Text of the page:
As soon as we pack our Halloween costumes (and polish off leftover trick-or-treating loot), it’ll be time to tear another page from our calendars. November is nearly here. Come Thursday we’ll welcome the month of Thanksgiving dinners, football games and a world-famous parade. Families will gather in the name of gratitude to share pie and a turkey.
Our parents, our children and our siblings come to mind during November. Thanksgiving is ultimately a family-oriented holiday, so it’s fitting that National Adoption Month shares the same space on our calendars.
According to the Adoption Institute, roughly 60% of Americans are personally connected to adoption in some way. They may be adopted, or they could have an adopted child or sibling. Americans also personally experience adoption through close friends who adopt or have been adopted.
Adoption On Paper
Adoption is a benchmark of America’s altruistic culture. Yet the number of adoptions by unrelated adults (which peaked in the 1970s) has declined significantly. According to the Evan B. Donaldson Adoption Institute, 1992 was the last year reliable adoption statistics were collected. That year there were nearly 127,000 adoptions in the U.S (contrasting the 175,000 American adoptions reported in 1970).
A variety of political, social and economic reasons cause adoption numbers to ebb and flow. Regardless of how many people adopt each year, shaping a community culture that’s more open to adoption is a worthy goal. Here are our thoughts for raising awareness—and promoting openness—during National Adoption Month.
Maybe you want to begin with your personal awareness of adoption. For example, what language do you use to describe families? Labeling birth families as “real” or “natural,” for instance, can be exclusive. Addressing any ideas (which we may not notice at first) that could hinder a welcoming attitude toward adopted people and adoptive families is an important first step.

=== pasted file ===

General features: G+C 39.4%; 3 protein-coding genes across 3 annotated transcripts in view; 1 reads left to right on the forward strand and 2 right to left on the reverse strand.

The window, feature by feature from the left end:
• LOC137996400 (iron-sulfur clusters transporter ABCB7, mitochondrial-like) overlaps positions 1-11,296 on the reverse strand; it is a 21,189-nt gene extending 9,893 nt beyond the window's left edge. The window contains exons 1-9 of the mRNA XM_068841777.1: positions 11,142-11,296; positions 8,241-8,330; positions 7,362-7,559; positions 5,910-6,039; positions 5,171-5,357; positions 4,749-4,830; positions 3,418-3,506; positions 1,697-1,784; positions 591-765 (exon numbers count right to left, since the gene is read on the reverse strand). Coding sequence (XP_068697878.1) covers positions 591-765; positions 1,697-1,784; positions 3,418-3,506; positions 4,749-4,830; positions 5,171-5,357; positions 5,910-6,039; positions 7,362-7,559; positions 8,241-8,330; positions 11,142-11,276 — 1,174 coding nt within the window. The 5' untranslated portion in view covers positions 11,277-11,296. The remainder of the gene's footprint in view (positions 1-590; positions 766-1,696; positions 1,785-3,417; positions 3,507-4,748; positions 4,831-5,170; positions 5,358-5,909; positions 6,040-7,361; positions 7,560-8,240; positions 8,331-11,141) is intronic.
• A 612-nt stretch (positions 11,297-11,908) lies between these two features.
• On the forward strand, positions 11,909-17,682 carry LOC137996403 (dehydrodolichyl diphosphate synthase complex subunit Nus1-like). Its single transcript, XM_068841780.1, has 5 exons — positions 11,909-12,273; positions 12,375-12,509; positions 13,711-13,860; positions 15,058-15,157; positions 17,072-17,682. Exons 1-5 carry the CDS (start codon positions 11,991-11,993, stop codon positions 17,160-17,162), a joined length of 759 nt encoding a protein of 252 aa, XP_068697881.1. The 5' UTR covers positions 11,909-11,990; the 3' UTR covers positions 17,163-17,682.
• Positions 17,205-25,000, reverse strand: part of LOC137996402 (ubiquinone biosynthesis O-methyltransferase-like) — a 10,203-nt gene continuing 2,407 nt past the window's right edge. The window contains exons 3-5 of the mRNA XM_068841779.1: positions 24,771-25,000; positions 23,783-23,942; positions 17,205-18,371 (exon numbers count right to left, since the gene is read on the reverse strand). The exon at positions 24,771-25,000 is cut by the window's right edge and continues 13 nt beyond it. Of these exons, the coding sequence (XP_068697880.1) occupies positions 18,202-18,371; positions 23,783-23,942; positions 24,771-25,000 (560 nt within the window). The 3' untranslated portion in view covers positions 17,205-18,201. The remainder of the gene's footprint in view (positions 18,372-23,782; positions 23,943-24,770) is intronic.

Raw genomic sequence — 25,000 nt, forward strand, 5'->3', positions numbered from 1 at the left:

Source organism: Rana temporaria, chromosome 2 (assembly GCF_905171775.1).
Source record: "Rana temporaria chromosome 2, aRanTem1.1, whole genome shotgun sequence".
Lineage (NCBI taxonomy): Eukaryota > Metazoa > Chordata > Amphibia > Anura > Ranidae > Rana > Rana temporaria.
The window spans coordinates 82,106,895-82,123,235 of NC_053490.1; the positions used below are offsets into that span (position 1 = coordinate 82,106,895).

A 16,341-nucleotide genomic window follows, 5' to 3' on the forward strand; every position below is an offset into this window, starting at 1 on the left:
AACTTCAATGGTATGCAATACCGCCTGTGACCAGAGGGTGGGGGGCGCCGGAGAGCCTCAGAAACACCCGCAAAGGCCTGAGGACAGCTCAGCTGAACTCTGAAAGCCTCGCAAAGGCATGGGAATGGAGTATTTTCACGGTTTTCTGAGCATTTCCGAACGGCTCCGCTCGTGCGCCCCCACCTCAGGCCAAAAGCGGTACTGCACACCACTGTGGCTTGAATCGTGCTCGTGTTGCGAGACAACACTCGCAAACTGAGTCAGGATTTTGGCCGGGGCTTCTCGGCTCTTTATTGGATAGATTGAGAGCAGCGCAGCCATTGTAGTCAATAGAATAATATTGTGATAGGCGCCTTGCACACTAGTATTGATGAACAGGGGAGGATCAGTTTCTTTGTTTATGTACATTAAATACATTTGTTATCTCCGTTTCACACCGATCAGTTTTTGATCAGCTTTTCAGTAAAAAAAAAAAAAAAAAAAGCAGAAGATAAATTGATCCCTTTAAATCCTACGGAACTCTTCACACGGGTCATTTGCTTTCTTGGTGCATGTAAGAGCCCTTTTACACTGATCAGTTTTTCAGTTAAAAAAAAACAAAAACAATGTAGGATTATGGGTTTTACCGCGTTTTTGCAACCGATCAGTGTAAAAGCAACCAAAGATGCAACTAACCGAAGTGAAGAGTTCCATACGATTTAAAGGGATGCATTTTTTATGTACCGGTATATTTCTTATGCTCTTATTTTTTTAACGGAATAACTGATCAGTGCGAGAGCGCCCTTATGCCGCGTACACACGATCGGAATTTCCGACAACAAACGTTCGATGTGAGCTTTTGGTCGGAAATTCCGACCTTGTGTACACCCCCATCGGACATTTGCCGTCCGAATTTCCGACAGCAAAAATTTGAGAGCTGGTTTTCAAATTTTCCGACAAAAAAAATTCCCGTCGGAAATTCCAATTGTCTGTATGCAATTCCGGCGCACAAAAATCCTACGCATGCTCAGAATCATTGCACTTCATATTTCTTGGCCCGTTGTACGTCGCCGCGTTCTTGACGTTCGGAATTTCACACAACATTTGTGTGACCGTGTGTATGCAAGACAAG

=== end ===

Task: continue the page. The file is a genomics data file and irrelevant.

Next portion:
So educate yourself about the adoptive experience, especially if you don’t have a personal connection to it. Some forget, for instance, that people adopted from foreign countries can’t be expected to be cultural experts on their birth nation. Also, did you know that some adoptive families celebrate Gotcha Day (the date the child joined the family) along with the child's actual birthday?
After reflecting on how you view adoption, help others expand their views as well. For example, you could host a baby shower for a friend who’s adopting a child. Or consider donating to an organization that supports adopted children and their families. You could even become a foster parent.
At the end of November virtually every American will celebrate Thanksgiving—and most will spend it with their families. As November is also National Adoption month, this is your opportunity to share your ideas about the significance of family and especially the gift of adoption.